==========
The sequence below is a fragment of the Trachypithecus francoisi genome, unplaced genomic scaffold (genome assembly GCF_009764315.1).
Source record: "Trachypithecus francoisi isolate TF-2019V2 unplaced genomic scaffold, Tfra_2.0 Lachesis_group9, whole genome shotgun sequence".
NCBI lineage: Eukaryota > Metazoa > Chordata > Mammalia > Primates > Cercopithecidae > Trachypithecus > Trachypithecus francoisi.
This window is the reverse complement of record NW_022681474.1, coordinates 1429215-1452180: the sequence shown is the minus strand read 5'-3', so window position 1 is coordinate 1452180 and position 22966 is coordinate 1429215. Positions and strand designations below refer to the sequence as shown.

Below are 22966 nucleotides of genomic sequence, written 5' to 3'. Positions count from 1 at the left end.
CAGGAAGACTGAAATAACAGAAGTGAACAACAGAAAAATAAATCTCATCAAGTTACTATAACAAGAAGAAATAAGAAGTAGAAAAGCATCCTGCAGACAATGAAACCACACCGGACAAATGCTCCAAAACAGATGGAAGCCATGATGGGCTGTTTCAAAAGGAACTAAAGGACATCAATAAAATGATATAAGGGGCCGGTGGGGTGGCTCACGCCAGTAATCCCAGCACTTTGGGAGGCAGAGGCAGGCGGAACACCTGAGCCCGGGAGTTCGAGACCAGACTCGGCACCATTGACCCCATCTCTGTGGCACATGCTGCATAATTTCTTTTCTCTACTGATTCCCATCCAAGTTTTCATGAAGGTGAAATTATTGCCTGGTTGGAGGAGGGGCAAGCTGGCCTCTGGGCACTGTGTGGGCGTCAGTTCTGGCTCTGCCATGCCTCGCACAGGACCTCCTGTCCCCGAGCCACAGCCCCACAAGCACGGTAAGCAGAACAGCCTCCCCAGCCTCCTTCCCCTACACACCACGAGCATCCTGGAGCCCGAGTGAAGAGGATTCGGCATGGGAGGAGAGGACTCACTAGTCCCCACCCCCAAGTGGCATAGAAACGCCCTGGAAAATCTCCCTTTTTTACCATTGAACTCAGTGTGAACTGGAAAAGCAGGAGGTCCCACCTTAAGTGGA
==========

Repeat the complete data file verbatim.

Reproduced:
The sequence below is a fragment of the Trachypithecus francoisi genome, unplaced genomic scaffold (genome assembly GCF_009764315.1).
Source record: "Trachypithecus francoisi isolate TF-2019V2 unplaced genomic scaffold, Tfra_2.0 Lachesis_group9, whole genome shotgun sequence".
NCBI lineage: Eukaryota > Metazoa > Chordata > Mammalia > Primates > Cercopithecidae > Trachypithecus > Trachypithecus francoisi.
This window is the reverse complement of record NW_022681474.1, coordinates 1429215-1452180: the sequence shown is the minus strand read 5'-3', so window position 1 is coordinate 1452180 and position 22966 is coordinate 1429215. Positions and strand designations below refer to the sequence as shown.

Below are 22966 nucleotides of genomic sequence, written 5' to 3'. Positions count from 1 at the left end.
CAGGAAGACTGAAATAACAGAAGTGAACAACAGAAAAATAAATCTCATCAAGTTACTATAACAAGAAGAAATAAGAAGTAGAAAAGCATCCTGCAGACAATGAAACCACACCGGACAAATGCTCCAAAACAGATGGAAGCCATGATGGGCTGTTTCAAAAGGAACTAAAGGACATCAATAAAATGATATAAGGGGCCGGTGGGGTGGCTCACGCCAGTAATCCCAGCACTTTGGGAGGCAGAGGCAGGCGGAACACCTGAGCCCGGGAGTTCGAGACCAGACTCGGCACCATTGACCCCATCTCTGTGGCACATGCTGCATAATTTCTTTTCTCTACTGATTCCCATCCAAGTTTTCATGAAGGTGAAATTATTGCCTGGTTGGAGGAGGGGCAAGCTGGCCTCTGGGCACTGTGTGGGCGTCAGTTCTGGCTCTGCCATGCCTCGCACAGGACCTCCTGTCCCCGAGCCACAGCCCCACAAGCACGGTAAGCAGAACAGCCTCCCCAGCCTCCTTCCCCTACACACCACGAGCATCCTGGAGCCCGAGTGAAGAGGATTCGGCATGGGAGGAGAGGACTCACTAGTCCCCACCCCCAAGTGGCATAGAAACGCCCTGGAAAATCTCCCTTTTTTACCATTGAACTCAGTGTGAACTGGAAAAGCAGGAGGTCCCACCTTAAGTGGA